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  1. Default 22' Moving Truck from OR to NH: I-80 or I-90?

    Hi, I'm driving a 22' moving truck from Portland, Oregon to New Hampshire in early August. I'm debating I-80 vs. I-90. Scenery wise I'm imagining I-90 will be nicer but I won't have time to stop and enjoy it at all so that's less of a factor than how many crazy hills I'll have to climb up (and down) with a fully loaded 22' truck. Any advice from people on I-80 vs. I-90 in terms of the number of steep hills/mountains?

    Thanks very much,

  2. #2
    Join Date
    May 2003
    Green County, Wisconsin


    Welcome to the RTA Forum!

    Moving Trucks really have more power than you might think. You probably won't be able to go 70 while climbing the bigger hills, but you shouldn't really have any problems on the interstates either. I've made the drive over the Rockies on I-70 in a moving truck, towing a car on a trailer, and the trip was just fine. At worst, you'll be in the right lane, alongside the other big rigs slowly making the drive uphill.

    What I think you'll find to be far more challenging is the wind and possibly urban areas with heavy traffic.

    Having said all that, I'd lean towards I-90. In general, it is at a much lower elevation and spends much of its time in river valleys. I-80 on the other hand, covers a lot of time on high plains, where it is relatively flat, but at a high elevation, and can be quite windy and could make for more work to handle the moving truck.

  3. #3

    Default I-94?


    I am not sufficiently familiar with the distances involved to factor them into a recommendation, but I know "early August" is Bike Rally time in Sturgis, SD, along I-90. If your drive-through would involve the week before, during, or after Sturgis, I'd be inclined to take another route.

    I do like I-80 but as noted, the winds in Wyoming can be a pain in a truck. There is in fact considerable up and down along 80, including the highest pass traversed by an Interstate north of Colorado--and it is far more rolling than I-90 in Montana.

    I-90 from Big Timber or even Billings all the way to and through Idaho is as scenic of a segment of Interstate as I've ever traveled, rivaling Colorado's I-70 in many respects. The towns of Livingston, Bozeman, Butte, and Missoula are each fun places to overnight and rub elbows with the locals.

    I'd look at I-94 across ND to avoid Sturgis, joining I-90 at Billings, still realizing that the Sturgis crowd returning to WA, OR, and even CA will have I-90 crowded for some distance west of there. If you take I-94, be advised of a virtual lock on motel rooms in the Williston, ND area due to the oil boom in western ND. Perhaps best to time your overnight stops to jump over the area during the daytime.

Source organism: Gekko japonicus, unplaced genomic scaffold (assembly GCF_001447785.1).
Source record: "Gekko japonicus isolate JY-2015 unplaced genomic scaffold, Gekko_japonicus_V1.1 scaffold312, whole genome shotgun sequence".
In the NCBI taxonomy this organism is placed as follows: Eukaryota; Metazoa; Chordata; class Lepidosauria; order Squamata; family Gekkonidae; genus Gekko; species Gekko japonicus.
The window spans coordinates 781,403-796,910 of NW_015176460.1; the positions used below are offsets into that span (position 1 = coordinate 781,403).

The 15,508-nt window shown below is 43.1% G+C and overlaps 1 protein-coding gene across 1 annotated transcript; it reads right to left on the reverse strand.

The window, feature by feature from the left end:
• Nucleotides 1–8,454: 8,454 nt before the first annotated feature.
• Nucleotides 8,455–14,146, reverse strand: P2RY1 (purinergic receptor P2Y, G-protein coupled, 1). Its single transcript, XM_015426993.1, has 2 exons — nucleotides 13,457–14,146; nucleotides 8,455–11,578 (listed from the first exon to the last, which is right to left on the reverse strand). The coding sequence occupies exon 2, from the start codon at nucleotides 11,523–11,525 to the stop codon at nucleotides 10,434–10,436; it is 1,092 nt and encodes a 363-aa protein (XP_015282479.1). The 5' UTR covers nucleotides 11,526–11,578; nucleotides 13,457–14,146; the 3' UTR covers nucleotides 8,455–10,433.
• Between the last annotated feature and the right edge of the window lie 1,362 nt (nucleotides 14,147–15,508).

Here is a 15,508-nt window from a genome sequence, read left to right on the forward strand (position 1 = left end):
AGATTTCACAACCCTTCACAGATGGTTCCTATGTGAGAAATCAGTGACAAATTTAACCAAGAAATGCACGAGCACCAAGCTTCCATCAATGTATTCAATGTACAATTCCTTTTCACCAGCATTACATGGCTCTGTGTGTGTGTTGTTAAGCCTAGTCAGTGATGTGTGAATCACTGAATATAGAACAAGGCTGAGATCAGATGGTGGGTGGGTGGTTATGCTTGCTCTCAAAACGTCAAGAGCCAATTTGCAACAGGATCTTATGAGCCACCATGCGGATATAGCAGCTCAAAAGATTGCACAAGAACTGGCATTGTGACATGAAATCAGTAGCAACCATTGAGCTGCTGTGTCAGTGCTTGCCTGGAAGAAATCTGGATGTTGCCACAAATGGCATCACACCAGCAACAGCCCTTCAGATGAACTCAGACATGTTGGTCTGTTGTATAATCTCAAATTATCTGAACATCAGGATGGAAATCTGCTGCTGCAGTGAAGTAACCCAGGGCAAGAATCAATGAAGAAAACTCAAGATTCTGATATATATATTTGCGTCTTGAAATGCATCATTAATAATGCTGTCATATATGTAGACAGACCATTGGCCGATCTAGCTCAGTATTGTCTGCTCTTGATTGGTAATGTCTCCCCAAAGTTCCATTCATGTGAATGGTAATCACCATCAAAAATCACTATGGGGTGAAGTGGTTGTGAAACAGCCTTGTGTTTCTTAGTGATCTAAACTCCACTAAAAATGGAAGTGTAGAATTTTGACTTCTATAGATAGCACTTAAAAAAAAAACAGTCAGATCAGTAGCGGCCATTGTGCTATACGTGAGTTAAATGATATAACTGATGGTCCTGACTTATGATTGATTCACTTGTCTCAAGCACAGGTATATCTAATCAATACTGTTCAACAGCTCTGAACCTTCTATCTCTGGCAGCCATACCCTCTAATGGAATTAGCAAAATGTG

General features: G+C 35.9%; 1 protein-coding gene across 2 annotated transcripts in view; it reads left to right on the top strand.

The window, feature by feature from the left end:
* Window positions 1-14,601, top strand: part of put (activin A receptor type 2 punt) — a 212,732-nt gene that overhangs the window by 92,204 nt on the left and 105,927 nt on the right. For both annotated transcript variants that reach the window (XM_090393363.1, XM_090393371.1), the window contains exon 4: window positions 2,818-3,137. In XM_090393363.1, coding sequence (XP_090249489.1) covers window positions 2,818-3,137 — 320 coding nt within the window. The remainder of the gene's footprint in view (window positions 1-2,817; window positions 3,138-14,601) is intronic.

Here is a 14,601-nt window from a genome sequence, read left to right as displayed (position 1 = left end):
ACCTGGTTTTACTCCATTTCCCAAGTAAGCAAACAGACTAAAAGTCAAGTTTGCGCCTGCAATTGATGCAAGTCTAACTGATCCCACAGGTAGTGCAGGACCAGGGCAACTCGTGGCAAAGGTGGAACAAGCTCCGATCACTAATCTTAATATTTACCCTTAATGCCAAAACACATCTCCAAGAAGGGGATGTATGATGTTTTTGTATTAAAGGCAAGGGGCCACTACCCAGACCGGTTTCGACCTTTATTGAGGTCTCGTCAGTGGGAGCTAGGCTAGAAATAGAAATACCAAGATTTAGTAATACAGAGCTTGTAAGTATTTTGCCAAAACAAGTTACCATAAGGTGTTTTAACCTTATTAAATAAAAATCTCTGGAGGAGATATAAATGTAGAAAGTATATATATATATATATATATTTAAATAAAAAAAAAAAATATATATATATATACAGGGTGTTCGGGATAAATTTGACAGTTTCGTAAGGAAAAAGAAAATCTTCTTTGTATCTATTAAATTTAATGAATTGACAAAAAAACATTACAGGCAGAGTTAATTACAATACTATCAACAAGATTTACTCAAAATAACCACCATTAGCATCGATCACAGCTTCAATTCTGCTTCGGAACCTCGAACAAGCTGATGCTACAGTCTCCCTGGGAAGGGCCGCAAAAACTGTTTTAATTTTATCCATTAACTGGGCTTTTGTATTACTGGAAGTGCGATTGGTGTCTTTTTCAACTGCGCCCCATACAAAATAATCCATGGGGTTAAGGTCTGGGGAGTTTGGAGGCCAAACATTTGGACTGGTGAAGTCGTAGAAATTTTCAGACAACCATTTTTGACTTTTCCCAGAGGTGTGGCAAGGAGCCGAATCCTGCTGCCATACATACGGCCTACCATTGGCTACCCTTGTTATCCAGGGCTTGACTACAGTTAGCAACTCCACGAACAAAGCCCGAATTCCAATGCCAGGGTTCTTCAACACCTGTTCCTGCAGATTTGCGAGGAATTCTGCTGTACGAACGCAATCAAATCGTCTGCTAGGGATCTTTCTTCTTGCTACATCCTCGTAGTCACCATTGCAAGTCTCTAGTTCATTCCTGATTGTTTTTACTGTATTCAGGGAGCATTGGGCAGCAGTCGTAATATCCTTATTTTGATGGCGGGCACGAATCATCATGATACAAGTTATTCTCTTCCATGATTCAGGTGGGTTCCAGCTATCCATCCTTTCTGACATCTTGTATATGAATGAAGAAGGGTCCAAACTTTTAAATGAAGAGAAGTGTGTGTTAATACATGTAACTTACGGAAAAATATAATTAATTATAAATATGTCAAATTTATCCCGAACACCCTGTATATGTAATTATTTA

4. #4
    Join Date
    Mar 2005
    Tucson, AZ

    Default Another Alternative - Scenic and Cheap(er)

    Since all Interstates are built to specifications which limit the maximum grade (steepness) to 6% or less, there is really no reason to choose one over another in that regard. As far as scenery goes, all of the major Interstates through the northern Rockies are going to give you more incredible vistas than you could possibly need. In the mileage department, there are several routes that can get you to New Hampshire (I used Concord in lieu of any further information) in between 3000 and 3250 miles. So, what's left to use as criteria for a route? Well, as has been alluded to, there's traffic. Both I-90 and I-80 will take you through Chicago, an experience I wouldn't wish on anyone. Even the 'bypass', the Tri-State Tollway, is a nightmare, especially in the rig you'll be driving, with multiple merges, short entrance ramps, and narrow lanes. To add insult to injury, you will be charged for the privilege of driving that road as well as the Indiana Toll Road, the Ohio Turnpike, the New York State Thruway, and the Massachusetts Turnpike; and not the 'low' auto rate.

    An alternative to such a route would be to just take I-84 out of Portland up the Columbia River Gorge and through the Snake River Valley of Idaho all the way to its (local) end in Utah and then pick up I-80 across southern Wyoming out into Nebraska where it follows the old route of the Oregon Trail. At Lincoln, use NE-2 and I-29 to get down to Kansas City and I-70 east. Stay on that all the way to Columbus using the various beltways: I-435 around Kansas City, I-270 north of St. Louis, I-465 south of Indianapolis, and I-270 north around Columbus. From Columbus head north on I-71 to I-76 east continuing onto I-80 east at the junction with the Ohio Turnpike. I-80 will take you across northern Pennsylvania to Scranton where a short stint on I-81 north/I-380 will connect you with I-84 (again!). Stay on I-84 to the Mass Pike and use that for a couple of exits to I-290/I-495 around Boston. You then have the choice, depending on where in New Hampshire you're headed, to use I-91 north (from Hartford), US-3 north (from Lowell), I-93 north (from Lawrence), or NH-16 north (from Portsmouth).

    Last edited by AZBuck; 07-17-2013 at 05:01 PM. Reason: Typos

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